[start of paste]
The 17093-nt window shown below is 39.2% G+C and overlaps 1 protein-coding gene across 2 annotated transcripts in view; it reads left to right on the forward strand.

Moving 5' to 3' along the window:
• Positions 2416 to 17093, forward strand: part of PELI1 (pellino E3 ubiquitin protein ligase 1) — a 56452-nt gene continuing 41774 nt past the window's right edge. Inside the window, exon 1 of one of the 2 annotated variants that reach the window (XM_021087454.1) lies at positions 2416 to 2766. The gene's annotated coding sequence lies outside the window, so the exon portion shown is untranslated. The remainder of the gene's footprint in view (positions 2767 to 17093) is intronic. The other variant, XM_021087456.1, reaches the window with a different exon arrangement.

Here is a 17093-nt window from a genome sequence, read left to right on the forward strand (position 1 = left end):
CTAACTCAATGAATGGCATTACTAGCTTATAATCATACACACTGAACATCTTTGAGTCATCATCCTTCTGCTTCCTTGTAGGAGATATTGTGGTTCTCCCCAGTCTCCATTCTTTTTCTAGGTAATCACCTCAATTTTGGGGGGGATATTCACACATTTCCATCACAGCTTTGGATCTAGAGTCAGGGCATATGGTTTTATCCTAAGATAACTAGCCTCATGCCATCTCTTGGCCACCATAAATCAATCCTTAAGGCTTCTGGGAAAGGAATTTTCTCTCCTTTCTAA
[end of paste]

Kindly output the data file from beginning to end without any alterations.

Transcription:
The 17093-nt window shown below is 39.2% G+C and overlaps 1 protein-coding gene across 2 annotated transcripts in view; it reads left to right on the forward strand.

Moving 5' to 3' along the window:
• Positions 2416 to 17093, forward strand: part of PELI1 (pellino E3 ubiquitin protein ligase 1) — a 56452-nt gene continuing 41774 nt past the window's right edge. Inside the window, exon 1 of one of the 2 annotated variants that reach the window (XM_021087454.1) lies at positions 2416 to 2766. The gene's annotated coding sequence lies outside the window, so the exon portion shown is untranslated. The remainder of the gene's footprint in view (positions 2767 to 17093) is intronic. The other variant, XM_021087456.1, reaches the window with a different exon arrangement.

Here is a 17093-nt window from a genome sequence, read left to right on the forward strand (position 1 = left end):
CTAACTCAATGAATGGCATTACTAGCTTATAATCATACACACTGAACATCTTTGAGTCATCATCCTTCTGCTTCCTTGTAGGAGATATTGTGGTTCTCCCCAGTCTCCATTCTTTTTCTAGGTAATCACCTCAATTTTGGGGGGGATATTCACACATTTCCATCACAGCTTTGGATCTAGAGTCAGGGCATATGGTTTTATCCTAAGATAACTAGCCTCATGCCATCTCTTGGCCACCATAAATCAATCCTTAAGGCTTCTGGGAAAGGAATTTTCTCTCCTTTCTAA